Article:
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Nick de Firmian vs Nenad Ristic
Gosa 7th (1981), Smederevska Palanka YUG, rd 9, Jun-??
Zukertort Opening: Nimzo-Larsen Variation (A04)  ·  1-0



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Kibitzer's Corner
< Earlier Kibitzing  · PAGE 2 OF 2 ·  Later Kibitzing>
Mar-31-14  Ratt Boy: Thanks, Once, for incisive commentary on a game that, I agree, was much more interesting than the final move.
Mar-31-14  TheTamale: <Once> Actually, sheep do not do _everything_ sheepishly.

Famous impressionist/chess master Max Ewe did a spot-on impersonation of a boar, which was executed... you guessed it, boarishly.

Premium Chessgames Member
  FSR: "Once" again, <Once> brings a trivially winning chess position to life! I'm impressed!
Mar-31-14  Ed Frank: 25. Qc8!

Black's bishop on g7 is pinned by white's rook on g1, removing it from defensive possibilities. And so, the battery of the queen and rook on black's weak back rank spells imminent doom for black. Fun and easy tactic.

Premium Chessgames Member
  kevin86: Easy back row mate- ignore the bishop, it is pinned.
Premium Chessgames Member
  perfidious: Unusual variant of back row mate.
Mar-31-14  bbking689: Back rank mate! The bishop is pinned so can't do Bf8! Good puzzle! :)
Mar-31-14  YetAnotherAmateur: The good old back-rank mate, with a simple variation of a pinned bishop rather than a pawn on g7.
Mar-31-14  LIFE Master AJ: 25.Qc8+, and mate next move. I actually started at the position for around a minute, (maybe less, I forgot to start the timer on my watch); until I realized that the KB/DSB@g7 was pinned, and therefore useless / same as a pawn.

Humorous, I actually LOL'ed.

Mar-31-14  BOSTER: This is the pos. half move before <Once' >analysis.

click for larger view

I'm very curious if Herr Fritz can find the win for white after 19...Ng4

Premium Chessgames Member
  chrisowen: Off free c8 queen fluffs to bet f4 giving light,

mate in two breadth c8 queen up it is honour in,

hope a nut g4 in slides over ignoble mission to,

choose c8 queen wins by default ergo re good game at got g1 for castle la bind realise c8 as tender v,

is having bishop g7 and rook g1 prevent f8 again as carriage inward it ardent in aim a c2 queen for guffaw in finger c8 germane family a c8 eg win drown your sorrows if ive got this correct free her queen forgive fan g4 a foilable mission give go g7,

bishop gravel on be ago ok line low in c8 as tenses cab le wager for mercurial one g4 a slide across in f4 ive dipoff aim dude clink to ascent jail in good call to free her inform c8 majesty rob you swine g7 held back as pair a g1 run da mage g7 unavailable mission aim in crappy one for c8 on beat the rook,

follows c1 rob too bishop g7 hive mind stuck in fourth gear to deem in a tour c8 delve in accustom at have nack knights strictly speaking have no part to play fan the waves right everyone agreed just in time at fly in c8 longer bill to rights again back healthy c8 just in the mix eddy a wave green in f4 gauge I shape up rides have in raid it now in pave the c8 way re-equalise was up ply g4 evermore spark our energy rates cave in f4 encircles hive a chin hook black as f4 and cranny he light focus again crusie d7 would finder d7 a gg fend a good port of call queen devious co-incides churlish turn of,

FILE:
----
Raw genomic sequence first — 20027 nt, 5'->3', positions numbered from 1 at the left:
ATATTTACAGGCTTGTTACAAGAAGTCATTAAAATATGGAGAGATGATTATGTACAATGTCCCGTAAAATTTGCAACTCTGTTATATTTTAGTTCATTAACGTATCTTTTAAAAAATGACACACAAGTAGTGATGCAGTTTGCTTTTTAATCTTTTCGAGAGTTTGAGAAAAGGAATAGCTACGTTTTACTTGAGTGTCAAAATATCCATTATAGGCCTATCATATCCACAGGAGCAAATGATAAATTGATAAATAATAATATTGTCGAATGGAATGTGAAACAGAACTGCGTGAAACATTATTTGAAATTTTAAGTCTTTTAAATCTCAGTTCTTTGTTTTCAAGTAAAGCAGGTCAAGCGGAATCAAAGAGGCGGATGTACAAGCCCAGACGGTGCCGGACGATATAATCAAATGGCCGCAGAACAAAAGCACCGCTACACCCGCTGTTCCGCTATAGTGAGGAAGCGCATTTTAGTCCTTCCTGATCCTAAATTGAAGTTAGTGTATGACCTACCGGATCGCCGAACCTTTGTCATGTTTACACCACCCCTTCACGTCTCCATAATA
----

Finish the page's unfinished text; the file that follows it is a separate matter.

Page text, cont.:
g4 screw over nip f4 a brick to club back aka foot for c8 door as tag in f4 clad re-coup ar faith rook g1 heads puffer g7 bishop jack etc free smooth queen face off mack co-heads up safe d7 re am in do forfeit her bind again court free in her f4 share a long bow c8 in elevate light a path for finder d7 is ha dame done well a fan of the times afraid d7 rivers a bleak show and tell a far cry I against racked in g4 over d7 one rook emperor c8 wins heals,

are dug in for flogger c8 in see chirpy too nip in the buds a heads right rook up after c8 one bides your time free ear flow in dutiful offer a frenzy gloat in c8 a try her hat an hip pocket back hire gives of go hacking take shin dig high hand eg gog f4 to good d7 was right re-quired as gone on f4 oh,

I see d7 am crud rubs you'd think aped of course it is down in dig longer true delights ive on be at oomph 25.Qc8+ only finalise fiscal to see one c8 palm inter alia of course it ok in d7 just raid it f4 dove into the jaws of crockery chuck out the f4 chintz a c8 in maws of the lions density and propensity rambles across eg ment so choose 26.Rxc8#

Mar-31-14  MountainMatt: Simple as it gets - 25. Qc8+ Rxc8 (only move) 26. Rxc8#
Mar-31-14  DrGridlock: <chrisowen> Is an English translation available for your post?
Mar-31-14  bachiller: <FSR: "Once" again, <Once> brings a trivially winning chess position to life! I'm impressed!>

Paraphrasing Tim Krabbé, "Anyone can solve a puzzle, but a good analysis requires talent".

Mar-31-14  Shams: <Once> <Come to think of it, don't sheep so everything sheepishly?>

If people can act sheepishly, it stands to reason that sheep can act like humans, doesn't it? I think this fellow is about to do the Lindy Hop:

Mar-31-14  PJs Studio: This was like a conspiracy against the black army 22. Kh1! was quite nice setting up 23.g4!

DeFirmian's a badass...

Mar-31-14  Checker2: The queen's visit to the back rank had a turistic charactristic. She was just visiting a short time. Or should that be terroristic, since it was a suicide mission, terrorizing Ristic?
Premium Chessgames Member
  thegoodanarchist: Clearly 24...Qd7 was in order.
Mar-31-14  1stboard: Black should have played on move 24 .... Qf5 , Holds the game, threatens an exchange of queens, the d pawn and protects the back rank mate threat on c8 ''''''
Mar-31-14  LIFE Master AJ: Part I <(of two parts)>.

Nick DeFirmian - Nenad Ristic [A04]
Smederevska Palanka (Yugoslavia, 1981)

A quick look at this game.
(Try to remember that I use the symbol of '!?' in the conventional way - but that I also use it to draw attention to a move. If you see the "exclam-question-mark," after a move, remember that this would be a good place to look for alternatives to what was actually played <here> in the game.)

The game starts off as a Nimzo-Larsen ... Nf3 and then b3, etc. (I have many books on this line, for my money, the one by GM Ray Keene is still the best. If you look on the Internet, you may be able to pick up a used copy.)